After all, it would be easy to envision his career beginning from the moment he left Simeon as a phenom followed by his one season at Duke—having two games where he totaled just 24 minutes with just two points to start the Bucks’ first-round series against the Boston Celtics isn’t typical of a star’s story if he sees himself that way.


“I don’t. I don’t want to forget all the hard work I had,” Parker said. “To forget I hurt myself and came back is to discredit my success. That in of itself is something outside the norm. I want to always remember the setbacks and failures I’ve had in my career so far. I want to use that as a sense of motivation.”


Bringing up his awkward pro beginnings in Milwaukee, where Giannis Antetokounmpo’s ascension to an unexpected strata mirrored thoughts he might’ve had of himself before his injuries, didn’t cause him to growl.


“I’ve never got jealous a day in my life. That’s why it wasn’t hard because I wasn’t jealous,” Parker said to NBCSportsChicago.com. “My journey is my journey. I gotta be proud of that and be patient. I took that and I move forward.”


The mention of his defense didn’t make him defensive, either, as he definitively pointed out the truth as he saw it, that today’s game is far more offensive-minded than the bruise-fests of the previous decades. Telling by his words in subsequent interviews, the best defense is a great offense and when he’s right, there aren’t many who can get a bucket as easily and with as much diversity as himself.


The only time Parker broke serve was at the notion he’d be following in the footsteps of Rose’s perceived failures, the setbacks Rose suffered when his knees began to fail after reaching inspiring heights players like Parker wanted to emulate.


At the podium for all to see, he corrected a question formed around Rose’s “rise and fall”, a sound byte copied and pasted by a couple Chicago-bred NBA players on social media in support of Parker’s words and feelings.


“Derrick had no lows. He didn’t. He still maintained. Derrick’s a legend, no matter what…no rise and falls. Injuries are part of life. Derrick is one of the best icons in Chicago. He accomplished his duty already.”


And later, he wanted to set the record straight again, drawing a line from how the media has presented Rose compared to how the people of Chicago see him, and vice-versa.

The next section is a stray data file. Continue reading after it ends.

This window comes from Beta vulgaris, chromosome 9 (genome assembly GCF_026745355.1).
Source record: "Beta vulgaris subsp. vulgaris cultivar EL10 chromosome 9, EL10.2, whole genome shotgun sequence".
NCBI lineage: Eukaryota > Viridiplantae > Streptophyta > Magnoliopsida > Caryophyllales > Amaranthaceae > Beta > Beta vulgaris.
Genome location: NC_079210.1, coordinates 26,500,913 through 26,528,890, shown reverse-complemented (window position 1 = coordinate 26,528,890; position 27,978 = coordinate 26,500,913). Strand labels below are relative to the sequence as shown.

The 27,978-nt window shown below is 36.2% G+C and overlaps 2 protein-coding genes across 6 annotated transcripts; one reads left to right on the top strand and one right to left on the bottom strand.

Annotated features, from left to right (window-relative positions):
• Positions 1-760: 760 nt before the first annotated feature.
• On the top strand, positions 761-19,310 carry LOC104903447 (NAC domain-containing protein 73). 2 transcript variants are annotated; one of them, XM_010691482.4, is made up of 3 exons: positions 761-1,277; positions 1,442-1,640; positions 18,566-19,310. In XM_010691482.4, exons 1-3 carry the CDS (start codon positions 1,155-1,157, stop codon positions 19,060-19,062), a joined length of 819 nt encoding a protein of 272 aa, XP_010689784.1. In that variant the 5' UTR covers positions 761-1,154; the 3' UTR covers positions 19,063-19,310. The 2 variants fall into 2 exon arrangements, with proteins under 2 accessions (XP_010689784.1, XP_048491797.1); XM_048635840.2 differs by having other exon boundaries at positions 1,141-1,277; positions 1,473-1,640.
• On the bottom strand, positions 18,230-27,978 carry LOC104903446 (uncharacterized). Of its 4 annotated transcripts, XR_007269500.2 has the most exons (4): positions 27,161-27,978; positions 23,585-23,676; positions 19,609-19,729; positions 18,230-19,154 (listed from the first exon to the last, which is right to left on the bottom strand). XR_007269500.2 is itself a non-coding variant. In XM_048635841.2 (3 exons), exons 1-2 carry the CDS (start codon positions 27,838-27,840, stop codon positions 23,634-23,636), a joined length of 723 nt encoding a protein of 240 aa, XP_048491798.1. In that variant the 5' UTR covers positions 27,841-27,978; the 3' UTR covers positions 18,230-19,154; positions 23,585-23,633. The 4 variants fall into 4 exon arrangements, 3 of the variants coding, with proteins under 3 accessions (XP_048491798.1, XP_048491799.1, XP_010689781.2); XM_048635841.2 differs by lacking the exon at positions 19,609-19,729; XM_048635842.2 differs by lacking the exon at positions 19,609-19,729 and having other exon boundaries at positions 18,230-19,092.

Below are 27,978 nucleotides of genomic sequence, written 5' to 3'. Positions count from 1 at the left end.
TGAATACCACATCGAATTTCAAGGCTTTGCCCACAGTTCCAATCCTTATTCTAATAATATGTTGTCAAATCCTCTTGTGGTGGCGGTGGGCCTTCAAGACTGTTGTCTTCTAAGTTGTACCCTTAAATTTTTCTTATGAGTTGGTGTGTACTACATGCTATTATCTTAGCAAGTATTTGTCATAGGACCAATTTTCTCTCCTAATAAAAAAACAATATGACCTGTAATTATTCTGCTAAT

“We didn’t turn on Derrick, the media (did),” Parker told NBCSportsChicago.com. “We’re hometown. I speak for everybody, we love our hometown.”


The love of Chicago meant more than the prospect of not being able to live up to a glorious prep past, even though he should be well aware wanderlust can turn to villainy in a heartbeat—or the wrong step.


“There’s no pressure for me,” Parker said to NBCSportsChicago.com. “I’m just happy I get to play with some young guys, and I don’t harp on the negative. Anybody and everybody is gonna have an opinion. I value more my dreams than their opinions.”


And the dreamer steps forward, with a confident gait, eyes wide open and a city hoping it doesn’t repeat the same mistakes of its past.


“There’s no fear,” Parker said. “I haven’t faced any other pressure than bouncing back. I’m back on my feet and moving on.”


“When you struggle more, you succeed more.”

Sports Talk Live Podcast: With Jabari Parker in the mix, are the Bulls playoff contenders?

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USA TODAY

Sports Talk Live Podcast: With Jabari Parker in the mix, are the Bulls playoff contenders?

David Haugh, Patrick Finley and KC Johnson join Kap on the panel. Jabari Parker is officially a Chicago Bull. So does that make the Bulls a playoff team? And who will play defense for Fred Hoiberg’s young team? Vincent Goodwill and Mark Schanowski drop by to discuss.

Plus with Manny Machado now a Dodger, are the Cubs no longer the best team in the NL?

Listen to the full episode here or via the embedded player below: